Have you set New Year’s resolutions this year? I’m trying to go easy on myself and set resolutions that are fulfilling. Two of my resolutions are to get a room in my basement finished and go on a vacation. Now that I’m reading coverage of this new study I plan to drink more water too. A new study by the National Institutes of Health published in the journal eBioMedicine examined health data which showed that people with high serum sodium levels, an indication of being dehydrated, had biomarkers that made them seem biologically older than people with ideal serum sodium levels. The high serum sodium group also had higher levels of disease. While the study authors are careful to say this doesn’t mean that being dehydrated ages you or that drinking more water makes you biologically younger, it can’t hurt, right? Here’s part of a writeup on this by CNN:
You may know that being adequately hydrated is important for day-to-day bodily functions such as regulating temperature and maintaining skin health.
But drinking enough water is also associated with a significantly lower risk of developing chronic diseases, a lower risk of dying early or lower risk of being biologically older than your chronological age, according to a National Institutes of Health study published Monday in the journal eBioMedicine.
“The results suggest that proper hydration may slow down aging and prolong a disease-free life,” said study author Natalia Dmitrieva, a researcher in the Laboratory of Cardiovascular Regenerative Medicine at the National Heart, Lung and Blood Institute, a division of NIH, in a news release.
Learning what preventive measures can slow down the aging process is “a major challenge of preventive medicine,” the authors said in the study. That’s because an epidemic of “age-dependent chronic diseases” is emerging as the world’s population rapidly ages. And extending a healthy life span can help improve quality of life and decrease health care costs more than just treating diseases can.
The authors thought optimal hydration might slow down the aging process, based on previous similar research in mice. In those studies, lifelong water restriction increased the serum sodium of mice by 5 millimoles per liter and shortened their life span by six months, which equals about 15 years of human life, according to the new study. Serum sodium can be measured in the blood and increases when we drink less fluids.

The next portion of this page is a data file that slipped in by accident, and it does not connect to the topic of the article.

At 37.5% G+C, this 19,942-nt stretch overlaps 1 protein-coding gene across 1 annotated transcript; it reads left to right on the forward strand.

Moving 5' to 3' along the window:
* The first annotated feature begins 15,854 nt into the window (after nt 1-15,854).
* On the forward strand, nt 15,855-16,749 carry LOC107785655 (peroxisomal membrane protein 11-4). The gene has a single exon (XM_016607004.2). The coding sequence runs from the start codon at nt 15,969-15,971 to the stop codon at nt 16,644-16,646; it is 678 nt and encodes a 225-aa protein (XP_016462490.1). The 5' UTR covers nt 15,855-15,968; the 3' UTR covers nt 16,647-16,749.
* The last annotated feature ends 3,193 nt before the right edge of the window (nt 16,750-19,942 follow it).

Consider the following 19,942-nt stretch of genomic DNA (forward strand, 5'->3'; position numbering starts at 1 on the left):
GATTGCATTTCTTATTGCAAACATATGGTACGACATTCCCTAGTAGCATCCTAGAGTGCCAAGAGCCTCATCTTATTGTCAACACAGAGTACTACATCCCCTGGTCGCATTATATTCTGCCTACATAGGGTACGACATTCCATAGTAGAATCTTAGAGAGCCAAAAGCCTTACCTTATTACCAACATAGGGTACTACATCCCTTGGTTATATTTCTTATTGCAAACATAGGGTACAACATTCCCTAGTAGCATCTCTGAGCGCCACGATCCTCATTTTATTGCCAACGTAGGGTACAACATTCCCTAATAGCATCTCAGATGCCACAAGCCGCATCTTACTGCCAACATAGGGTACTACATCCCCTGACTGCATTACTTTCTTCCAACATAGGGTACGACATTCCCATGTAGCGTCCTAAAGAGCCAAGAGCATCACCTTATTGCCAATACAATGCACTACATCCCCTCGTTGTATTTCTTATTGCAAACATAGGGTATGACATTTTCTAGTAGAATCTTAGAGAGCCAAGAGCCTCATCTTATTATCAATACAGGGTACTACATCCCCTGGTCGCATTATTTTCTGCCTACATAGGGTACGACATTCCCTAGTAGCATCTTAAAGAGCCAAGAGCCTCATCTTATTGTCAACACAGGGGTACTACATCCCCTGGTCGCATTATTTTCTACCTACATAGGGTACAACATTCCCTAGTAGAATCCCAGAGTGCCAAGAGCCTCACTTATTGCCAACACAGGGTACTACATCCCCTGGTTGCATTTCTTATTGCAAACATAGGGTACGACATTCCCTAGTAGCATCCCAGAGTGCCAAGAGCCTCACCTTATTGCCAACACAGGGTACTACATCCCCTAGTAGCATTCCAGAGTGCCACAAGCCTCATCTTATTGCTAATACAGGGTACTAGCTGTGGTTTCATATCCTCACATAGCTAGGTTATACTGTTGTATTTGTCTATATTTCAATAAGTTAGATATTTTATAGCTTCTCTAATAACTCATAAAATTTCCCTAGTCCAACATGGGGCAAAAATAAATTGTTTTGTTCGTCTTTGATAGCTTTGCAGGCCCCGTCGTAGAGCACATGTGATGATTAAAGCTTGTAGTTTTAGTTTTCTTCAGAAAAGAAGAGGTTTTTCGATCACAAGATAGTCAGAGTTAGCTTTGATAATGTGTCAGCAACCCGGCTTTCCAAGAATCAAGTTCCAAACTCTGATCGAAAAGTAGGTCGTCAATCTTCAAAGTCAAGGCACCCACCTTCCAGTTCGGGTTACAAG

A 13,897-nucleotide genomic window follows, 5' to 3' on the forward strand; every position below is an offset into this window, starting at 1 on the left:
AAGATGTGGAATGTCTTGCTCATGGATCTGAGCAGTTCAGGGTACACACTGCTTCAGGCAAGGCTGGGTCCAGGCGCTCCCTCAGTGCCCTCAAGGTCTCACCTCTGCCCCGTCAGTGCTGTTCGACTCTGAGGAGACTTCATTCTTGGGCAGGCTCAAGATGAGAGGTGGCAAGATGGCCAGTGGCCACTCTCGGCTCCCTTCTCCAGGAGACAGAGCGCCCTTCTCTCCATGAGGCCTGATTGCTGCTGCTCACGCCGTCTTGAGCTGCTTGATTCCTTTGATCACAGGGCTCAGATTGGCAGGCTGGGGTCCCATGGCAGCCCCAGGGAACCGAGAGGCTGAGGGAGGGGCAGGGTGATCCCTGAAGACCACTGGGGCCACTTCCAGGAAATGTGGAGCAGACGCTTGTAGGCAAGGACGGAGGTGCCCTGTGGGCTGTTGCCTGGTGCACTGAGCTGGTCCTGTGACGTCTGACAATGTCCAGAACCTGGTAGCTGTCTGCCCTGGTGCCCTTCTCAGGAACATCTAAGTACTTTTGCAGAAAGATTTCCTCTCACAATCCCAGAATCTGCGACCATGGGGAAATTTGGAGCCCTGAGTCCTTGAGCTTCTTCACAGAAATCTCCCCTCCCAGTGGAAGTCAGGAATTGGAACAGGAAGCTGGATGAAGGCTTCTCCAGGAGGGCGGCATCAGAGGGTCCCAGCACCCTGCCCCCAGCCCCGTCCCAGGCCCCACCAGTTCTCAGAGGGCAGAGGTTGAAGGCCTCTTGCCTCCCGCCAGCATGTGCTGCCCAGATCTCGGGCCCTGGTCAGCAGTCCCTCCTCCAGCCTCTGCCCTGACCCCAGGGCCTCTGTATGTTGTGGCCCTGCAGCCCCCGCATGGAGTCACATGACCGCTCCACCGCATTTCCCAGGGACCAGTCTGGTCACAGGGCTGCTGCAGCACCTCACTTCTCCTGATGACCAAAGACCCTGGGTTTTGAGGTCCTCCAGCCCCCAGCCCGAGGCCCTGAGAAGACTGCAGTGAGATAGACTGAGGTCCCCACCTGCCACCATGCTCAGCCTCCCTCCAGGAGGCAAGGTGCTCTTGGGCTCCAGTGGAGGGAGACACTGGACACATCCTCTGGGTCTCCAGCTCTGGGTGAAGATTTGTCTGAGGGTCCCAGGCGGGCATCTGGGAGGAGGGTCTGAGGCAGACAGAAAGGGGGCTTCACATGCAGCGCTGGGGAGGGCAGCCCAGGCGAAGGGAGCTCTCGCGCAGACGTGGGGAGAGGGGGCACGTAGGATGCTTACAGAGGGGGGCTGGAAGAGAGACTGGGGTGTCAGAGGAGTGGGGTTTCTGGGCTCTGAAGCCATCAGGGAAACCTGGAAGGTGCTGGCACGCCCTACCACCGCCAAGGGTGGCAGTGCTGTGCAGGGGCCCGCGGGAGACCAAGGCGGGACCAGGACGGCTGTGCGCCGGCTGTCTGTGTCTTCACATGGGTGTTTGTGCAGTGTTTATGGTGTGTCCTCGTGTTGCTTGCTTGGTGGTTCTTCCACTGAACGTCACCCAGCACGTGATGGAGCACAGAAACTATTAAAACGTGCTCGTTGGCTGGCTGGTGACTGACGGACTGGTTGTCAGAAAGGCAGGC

Using health data collected over 30 years from 11,255 Black and White adults from the Atherosclerosis Risk in Communities study, or ARIC, the research team found adults with serum sodium levels at the higher end of the normal range — which is 135 to 146 milliequivalents per liter (mEq/L) — had worse health outcomes than those at the lower end of the range. Data collection began in 1987 when participants were in their 40s or 50s, and the average age of participants at the final assessment during the study period was 76.
Adults with levels above 142 mEq/L had a 10% to 15% higher chance of being biologically older than their chronological age compared with participants in the 137 to 142 mEq/L range. The participants with higher faster-aging risk also had a 64% higher risk for developing chronic diseases such as heart failure, stroke, atrial fibrillation, peripheral artery disease, chronic lung disease, diabetes and dementia.
And people with levels above 144 mEq/L had a 50% higher risk of being biologically older and a 21% higher risk of dying early. Adults with serum sodium levels between 138 and 140 mEq/L, on the other hand, had the lowest risk of developing chronic disease. The study didn’t have information on how much water participants drank.
“This study adds observational evidence that reinforces the potential long-term benefits of improved hydration on reductions in long-term health outcomes, including mortality,” said Dr. Howard Sesso, an associate professor of medicine at Harvard Medical School and associate epidemiologist at Brigham and Women’s Hospital in Boston, via email. Sesso was not involved in the study.
However, “it would have been nice to combine their definition of hydration, based on serum sodium levels only, with actual fluid intake data from the ARIC cohort,” Sesso added…
“Decreased body water content is the most common factor that increases serum sodium, which is why the results suggest that staying well hydrated may slow down the aging process and prevent or delay chronic disease.”
CNN has more analysis at the source, so I would suggest you read it at the source if you’re interested. As their quoted expert mentioned, I would like to know the fluid intake of the people with low serum sodium levels, however it’s not possible using retrospective health data collected over 25 years. I’m excited about this study since drinking more water is such an easy change to make! My friend uses a free app called Water Drink Reminder (not an ad) to track his fluid intake and I installed it yesterday. I drink so much that I met my goal of 67 ounces by lunchtime. It does count coffee though so it doesn’t hurt to drink more than that.
Photos via Pexels and credit: Cottonbro Studios, Cats Coming, Ekaterina Bolovtsova, Nigel Msipa
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